6 Surfers to watch in 2023

Every year, a stellar lineup of some of the world’s best longboarders flocks to the shores of Laguna Bay for the Noosa Festival of Surfing.

Celebrating its 32nd anniversary in 2023, the Noosa Festival will benefit this year from open borders and the free international travel regained since the pandemic.

With competitors flocking in from almost 20 nations, this year is certain to be another outstanding showcase of classically-inspired contemporary longboarding. But it isn’t only the visitors who will impress, and with two world title holders and some national champions hailing from Noosa shores, the locals are certain to put on an exceptional display at their home breaks.

Here are six surfers to watch at the 2023 Noosa Festival of Surfing:


Harrison celebrates a first world title with mate and shaper Thomas Bexon – Photo: Tommy Pierucki (WSL)

For a number of years, Harrison Roach has been one of the most revered exponents of contemporary logging – the riding of traditionally-inspired, heavier single-fin longboards. He has held aloft the winner’s trophy in innumerable events here at the festival, and across several disciplines including the Logger Pro, Noserider and Old Mal divisions. But 2023 will be the first year that Harrison surfs his home break as the reigning world champion. Claiming the title from another of our top six in Malibu Ca. in October of last year, the quiet-spoken surfer from Noosa has long been lauded as one of the world’s best, and has now proven it on the scoreboard. His diversity of talents and acute local knowledge will once more combine to make Harrison a firm favourite for at least one podium finish in 2023.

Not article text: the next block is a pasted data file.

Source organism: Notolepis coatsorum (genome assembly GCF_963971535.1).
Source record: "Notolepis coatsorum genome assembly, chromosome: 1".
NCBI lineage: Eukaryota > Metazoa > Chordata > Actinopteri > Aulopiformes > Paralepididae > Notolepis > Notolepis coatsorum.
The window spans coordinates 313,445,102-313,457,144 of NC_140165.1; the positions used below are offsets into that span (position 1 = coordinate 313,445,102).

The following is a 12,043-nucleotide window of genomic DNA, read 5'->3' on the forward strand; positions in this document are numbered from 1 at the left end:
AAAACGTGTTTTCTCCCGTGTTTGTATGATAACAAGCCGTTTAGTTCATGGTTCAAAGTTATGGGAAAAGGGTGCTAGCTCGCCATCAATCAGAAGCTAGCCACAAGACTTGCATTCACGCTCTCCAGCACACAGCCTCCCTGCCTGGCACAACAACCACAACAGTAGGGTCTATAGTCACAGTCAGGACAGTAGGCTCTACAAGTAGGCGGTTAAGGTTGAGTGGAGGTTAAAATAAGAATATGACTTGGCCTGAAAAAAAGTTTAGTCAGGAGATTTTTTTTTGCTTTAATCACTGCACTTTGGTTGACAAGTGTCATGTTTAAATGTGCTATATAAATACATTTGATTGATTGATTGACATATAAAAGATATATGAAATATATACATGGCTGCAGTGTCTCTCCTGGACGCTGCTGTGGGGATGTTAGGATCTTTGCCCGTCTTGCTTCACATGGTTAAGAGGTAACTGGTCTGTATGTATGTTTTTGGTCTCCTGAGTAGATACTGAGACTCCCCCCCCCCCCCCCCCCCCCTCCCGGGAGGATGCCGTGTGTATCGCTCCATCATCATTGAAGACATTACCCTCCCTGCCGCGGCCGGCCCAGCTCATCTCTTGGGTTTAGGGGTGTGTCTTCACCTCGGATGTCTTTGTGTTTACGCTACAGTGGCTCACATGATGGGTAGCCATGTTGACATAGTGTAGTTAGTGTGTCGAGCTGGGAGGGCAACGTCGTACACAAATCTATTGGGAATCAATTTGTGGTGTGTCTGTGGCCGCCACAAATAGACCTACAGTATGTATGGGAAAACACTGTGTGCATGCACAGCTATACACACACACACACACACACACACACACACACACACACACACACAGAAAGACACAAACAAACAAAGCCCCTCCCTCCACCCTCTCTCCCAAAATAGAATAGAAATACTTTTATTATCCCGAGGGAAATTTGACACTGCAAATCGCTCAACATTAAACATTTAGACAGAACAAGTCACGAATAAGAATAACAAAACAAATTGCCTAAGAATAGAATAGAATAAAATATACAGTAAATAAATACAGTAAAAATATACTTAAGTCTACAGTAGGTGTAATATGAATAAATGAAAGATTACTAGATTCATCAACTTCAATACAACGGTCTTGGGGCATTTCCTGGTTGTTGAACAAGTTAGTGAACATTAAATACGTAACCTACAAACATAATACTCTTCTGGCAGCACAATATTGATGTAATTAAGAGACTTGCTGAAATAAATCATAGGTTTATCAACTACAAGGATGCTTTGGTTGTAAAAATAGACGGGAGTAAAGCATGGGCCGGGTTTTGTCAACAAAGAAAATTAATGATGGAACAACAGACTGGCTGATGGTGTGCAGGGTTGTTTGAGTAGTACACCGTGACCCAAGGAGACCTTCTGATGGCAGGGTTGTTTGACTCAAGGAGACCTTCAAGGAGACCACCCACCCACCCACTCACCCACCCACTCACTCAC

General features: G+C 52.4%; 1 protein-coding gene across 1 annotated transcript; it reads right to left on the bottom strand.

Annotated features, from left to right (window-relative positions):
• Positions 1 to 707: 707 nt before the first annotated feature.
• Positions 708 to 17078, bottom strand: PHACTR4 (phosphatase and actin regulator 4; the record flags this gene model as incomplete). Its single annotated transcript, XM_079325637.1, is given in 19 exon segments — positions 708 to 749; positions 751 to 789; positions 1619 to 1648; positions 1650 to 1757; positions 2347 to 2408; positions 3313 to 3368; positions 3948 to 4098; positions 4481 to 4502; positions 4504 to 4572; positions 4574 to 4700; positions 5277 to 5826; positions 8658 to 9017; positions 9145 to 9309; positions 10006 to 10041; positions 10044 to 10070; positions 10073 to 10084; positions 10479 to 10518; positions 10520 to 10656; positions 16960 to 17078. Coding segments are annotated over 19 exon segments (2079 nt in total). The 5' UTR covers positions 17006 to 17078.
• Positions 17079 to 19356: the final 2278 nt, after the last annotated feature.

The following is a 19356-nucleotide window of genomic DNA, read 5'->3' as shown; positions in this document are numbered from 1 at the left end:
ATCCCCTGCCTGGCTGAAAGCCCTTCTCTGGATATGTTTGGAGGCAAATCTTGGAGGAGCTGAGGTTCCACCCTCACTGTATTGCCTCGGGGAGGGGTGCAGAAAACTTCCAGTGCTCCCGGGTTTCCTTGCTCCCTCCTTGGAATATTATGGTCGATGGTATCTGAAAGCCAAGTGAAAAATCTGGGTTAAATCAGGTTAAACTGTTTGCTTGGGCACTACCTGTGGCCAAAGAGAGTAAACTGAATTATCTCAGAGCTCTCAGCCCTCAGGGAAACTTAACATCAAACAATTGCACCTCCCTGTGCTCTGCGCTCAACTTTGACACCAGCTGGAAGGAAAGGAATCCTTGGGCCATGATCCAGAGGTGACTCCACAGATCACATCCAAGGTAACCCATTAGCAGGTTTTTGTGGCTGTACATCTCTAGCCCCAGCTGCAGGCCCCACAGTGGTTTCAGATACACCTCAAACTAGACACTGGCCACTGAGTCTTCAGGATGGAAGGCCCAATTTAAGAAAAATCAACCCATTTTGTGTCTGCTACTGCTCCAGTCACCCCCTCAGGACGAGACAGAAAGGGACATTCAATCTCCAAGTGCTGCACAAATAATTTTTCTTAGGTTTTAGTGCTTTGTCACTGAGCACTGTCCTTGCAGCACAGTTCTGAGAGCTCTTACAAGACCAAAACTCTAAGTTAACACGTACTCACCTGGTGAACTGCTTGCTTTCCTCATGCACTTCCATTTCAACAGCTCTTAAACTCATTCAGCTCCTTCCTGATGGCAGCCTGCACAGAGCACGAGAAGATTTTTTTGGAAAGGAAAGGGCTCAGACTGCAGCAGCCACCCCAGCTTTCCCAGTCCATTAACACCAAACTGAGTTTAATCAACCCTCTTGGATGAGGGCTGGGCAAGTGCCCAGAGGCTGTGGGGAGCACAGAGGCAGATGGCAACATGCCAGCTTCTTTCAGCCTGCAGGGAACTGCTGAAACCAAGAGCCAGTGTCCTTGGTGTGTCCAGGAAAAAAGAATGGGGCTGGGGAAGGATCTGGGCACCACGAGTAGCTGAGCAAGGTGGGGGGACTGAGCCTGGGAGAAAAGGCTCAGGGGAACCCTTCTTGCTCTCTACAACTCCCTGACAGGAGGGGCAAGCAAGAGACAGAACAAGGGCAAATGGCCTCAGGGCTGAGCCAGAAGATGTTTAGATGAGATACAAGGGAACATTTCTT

When Kaniela ‘Kane’ Stewart first came to the Noosa Festival from his home in Hawaii, he was all but unknown, but his explosion of hair, beaming smile, genial nature and impeccable surfing soon made him a very welcome and admirable guest. An impressive first year was backed up with what remains one of the festival’s most impressive single waves ever surfed. The blessing of a good swell in 2018 allowed Kane to truly shine, and already with a strong 9.5 on the board, he rode a picture-perfect First Point peeler to a resounding perfect 10-point score. Even his fellow heat competitors were in awe, and Kane’s ten is indelibly etched into the festival history books. Still a teenager when he unleashed this incredible performance at Noosa, Kane has had five years to mature and further hone his skills. This was more than evident when he was narrowly defeated by Harrison in the final of last year’s World Longboard Titles at Malibu.


Kaimana Takayama

Californian Kaimana Takayama’s unextinguishable stoke often overshadowed his evident natural talent in his first few years of Noosa Festival competition. He showed a great deal of skill, but often missed out on success due to his over-enthusiasm, paddling for too many waves, reaching for hang fives in impossible situations and undermining his own potential. But he matured quickly, and by his third year competing in Noosa, it was apparent that he’d taken on the wise words of surfing elders – including his father, shaper Micheal Takayama – and refined his approach to contest surfing, with some impressive results. A strong junior when last we saw him, Kaimana is now in the pro ranks, and some excellent performances on the US stage have our interest well and truly piqued to see what he can accomplish at this year’s event here in Noosa.


Avalon Gall